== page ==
Apple's vaunted well-oiled supply chain "could be" buckling, skewing, grinding to a halt. Across the board.
The source for the news of this dramatic breakdown is a StreetInsider.com story based on a report by Jefferies stock analyst Peter Misek, "who recently visited Apple's Asian suppliers." Misek concludes that the "rumored iPhone 5S will most likely be delayed" from an expected July date for start of sales. "Misek also said that the possible low-cost iPhone launch could be pushed to this year's fourth quarter and an iPhone 6 probably wouldn't come out until 2014."
The 5S delay is caused by unidentified "preproduction issues" and "mass production [is] at least a month or more away." And let's not forget the "publicly discussed delay of iOS 7," according to CNET's Kerr. That might sound as if Apple has been talking about this, but she's actually referring to a recent online discussion by several tech bloggers and Apple watchers, some of whom said they've heard that iOS 7 is "behind schedule," a terms which means something different from "delay." (More on this distinction later.)
In any case, the preproduction issues and the iOS delay "puts a July availability at risk," according to Misek. Finally, Misek, using what's called the "Royal We," concludes, "We continue to believe there is almost no chance the iPhone 6 launches in CY13 [calendar year 2013] due to supply chain issues."
But the bad news doesn't stop there. Because "the iPhone 5S delay is expected to affect production of other Apple products too," according to CNET's Kerr. "Misek said the iPad Mini refresh will also be pushed back and that he didn't see any evidence of a possible iWatch in production. The iPad 5 refresh could happen, said Misek, but he believes the volumes will be low. Finally, he said that an iTV for 2013 is unlikely."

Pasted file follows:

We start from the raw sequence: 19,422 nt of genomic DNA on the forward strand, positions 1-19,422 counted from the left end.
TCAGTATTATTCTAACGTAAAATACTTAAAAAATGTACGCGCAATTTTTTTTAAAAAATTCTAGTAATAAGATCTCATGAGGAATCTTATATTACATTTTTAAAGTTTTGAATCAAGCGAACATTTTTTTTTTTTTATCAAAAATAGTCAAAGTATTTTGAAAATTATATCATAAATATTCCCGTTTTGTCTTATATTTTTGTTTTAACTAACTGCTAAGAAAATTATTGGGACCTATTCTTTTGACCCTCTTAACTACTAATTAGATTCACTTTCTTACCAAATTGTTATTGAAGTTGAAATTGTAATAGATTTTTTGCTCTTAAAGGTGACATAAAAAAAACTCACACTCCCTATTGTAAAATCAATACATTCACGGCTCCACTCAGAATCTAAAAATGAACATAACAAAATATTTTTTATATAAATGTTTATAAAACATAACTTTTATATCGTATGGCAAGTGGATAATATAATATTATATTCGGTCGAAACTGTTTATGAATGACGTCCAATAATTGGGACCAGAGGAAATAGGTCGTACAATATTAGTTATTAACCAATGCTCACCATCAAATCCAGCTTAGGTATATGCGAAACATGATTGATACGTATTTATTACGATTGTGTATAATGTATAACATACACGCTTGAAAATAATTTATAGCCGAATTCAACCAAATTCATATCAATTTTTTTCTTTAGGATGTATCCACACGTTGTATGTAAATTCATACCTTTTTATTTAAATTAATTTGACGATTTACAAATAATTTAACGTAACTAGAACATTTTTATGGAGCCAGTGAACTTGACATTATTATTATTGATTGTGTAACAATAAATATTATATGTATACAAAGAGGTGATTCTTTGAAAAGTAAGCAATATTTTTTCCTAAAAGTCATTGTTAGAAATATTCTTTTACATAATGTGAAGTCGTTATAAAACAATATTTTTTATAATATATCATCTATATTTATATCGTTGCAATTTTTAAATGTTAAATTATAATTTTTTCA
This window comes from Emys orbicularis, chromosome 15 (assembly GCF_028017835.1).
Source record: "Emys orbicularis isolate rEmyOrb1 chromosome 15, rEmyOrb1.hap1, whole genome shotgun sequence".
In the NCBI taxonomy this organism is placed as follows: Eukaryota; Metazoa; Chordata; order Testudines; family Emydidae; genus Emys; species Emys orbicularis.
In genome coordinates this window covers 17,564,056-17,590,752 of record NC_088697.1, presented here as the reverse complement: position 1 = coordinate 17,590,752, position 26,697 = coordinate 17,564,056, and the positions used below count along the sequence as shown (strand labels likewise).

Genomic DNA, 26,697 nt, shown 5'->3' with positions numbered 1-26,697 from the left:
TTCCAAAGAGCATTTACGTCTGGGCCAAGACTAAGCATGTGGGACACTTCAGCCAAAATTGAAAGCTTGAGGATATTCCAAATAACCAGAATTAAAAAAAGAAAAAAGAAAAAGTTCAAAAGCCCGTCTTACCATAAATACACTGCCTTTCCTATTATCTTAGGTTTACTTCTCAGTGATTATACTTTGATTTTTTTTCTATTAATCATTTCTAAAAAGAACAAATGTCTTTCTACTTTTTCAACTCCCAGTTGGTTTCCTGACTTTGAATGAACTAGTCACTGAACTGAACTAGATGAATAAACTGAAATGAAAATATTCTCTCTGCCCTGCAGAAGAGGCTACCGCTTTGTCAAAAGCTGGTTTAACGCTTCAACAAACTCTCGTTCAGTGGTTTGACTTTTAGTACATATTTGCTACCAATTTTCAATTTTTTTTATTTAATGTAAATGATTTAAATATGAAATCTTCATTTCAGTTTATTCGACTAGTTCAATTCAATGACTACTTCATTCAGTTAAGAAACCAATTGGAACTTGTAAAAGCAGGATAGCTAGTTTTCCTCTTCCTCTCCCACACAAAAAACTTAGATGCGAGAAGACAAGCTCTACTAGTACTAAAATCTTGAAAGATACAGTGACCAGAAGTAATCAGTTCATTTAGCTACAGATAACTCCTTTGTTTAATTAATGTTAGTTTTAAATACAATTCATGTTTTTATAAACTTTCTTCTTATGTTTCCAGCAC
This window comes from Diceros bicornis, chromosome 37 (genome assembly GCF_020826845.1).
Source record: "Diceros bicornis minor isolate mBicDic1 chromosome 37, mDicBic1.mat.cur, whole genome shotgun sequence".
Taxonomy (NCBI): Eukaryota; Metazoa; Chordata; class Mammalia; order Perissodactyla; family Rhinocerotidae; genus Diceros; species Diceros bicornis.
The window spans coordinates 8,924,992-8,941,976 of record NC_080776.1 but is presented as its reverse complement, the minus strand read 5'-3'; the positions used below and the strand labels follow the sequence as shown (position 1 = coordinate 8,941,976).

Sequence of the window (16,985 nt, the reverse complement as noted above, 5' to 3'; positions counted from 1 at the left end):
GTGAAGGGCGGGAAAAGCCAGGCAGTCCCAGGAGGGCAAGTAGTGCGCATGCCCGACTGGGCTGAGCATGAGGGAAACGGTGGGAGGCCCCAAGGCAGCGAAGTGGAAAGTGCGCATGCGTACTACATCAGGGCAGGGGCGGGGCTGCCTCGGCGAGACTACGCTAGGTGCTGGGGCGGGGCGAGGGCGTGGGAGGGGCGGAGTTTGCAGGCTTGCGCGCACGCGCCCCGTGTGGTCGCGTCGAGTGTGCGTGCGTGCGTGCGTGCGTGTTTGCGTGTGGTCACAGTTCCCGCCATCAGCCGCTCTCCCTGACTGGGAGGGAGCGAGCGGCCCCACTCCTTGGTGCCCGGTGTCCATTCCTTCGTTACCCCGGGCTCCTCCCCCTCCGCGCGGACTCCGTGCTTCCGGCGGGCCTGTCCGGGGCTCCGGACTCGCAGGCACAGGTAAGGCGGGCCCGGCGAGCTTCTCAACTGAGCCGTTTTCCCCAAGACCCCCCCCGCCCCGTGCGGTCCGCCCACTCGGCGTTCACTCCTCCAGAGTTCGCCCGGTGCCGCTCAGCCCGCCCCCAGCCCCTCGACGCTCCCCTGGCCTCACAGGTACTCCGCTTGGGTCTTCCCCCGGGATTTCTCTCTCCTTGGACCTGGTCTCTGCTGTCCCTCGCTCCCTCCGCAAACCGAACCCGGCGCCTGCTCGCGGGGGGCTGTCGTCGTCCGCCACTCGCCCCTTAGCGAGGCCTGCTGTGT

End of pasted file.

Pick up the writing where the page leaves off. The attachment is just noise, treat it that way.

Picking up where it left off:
Kerr doesn't pull any punches. "If Misek's calculations are correct, there's most likely some gnashing of teeth in Cupertino as Apple works to get a new product in the pipeline as soon as possible," she writes.
The StreetInsider version carries a very few additional details, including this also unsupported statement by Misek: "Apple seems to be facing material technology risk with its screen [technology] transitions causing yield issues and its app processor transition facing possible ramp issues at TSMC."
This statement refers to two still-unsubstantiated claims, or fears or hopes, depending on your viewpoint. First, that Apple is making a major shift in its screen technology for the next phone and tablet products, and that manufacturers are having trouble hitting production targets for the new displays. Second, that Apple's transition to designing its own processor cores, instead of licensing those provided by ARM, is having similar problems because it's shifting processor manufacturing from Samsung to rival TSMC and the latter is, again, having manufacturing problems.
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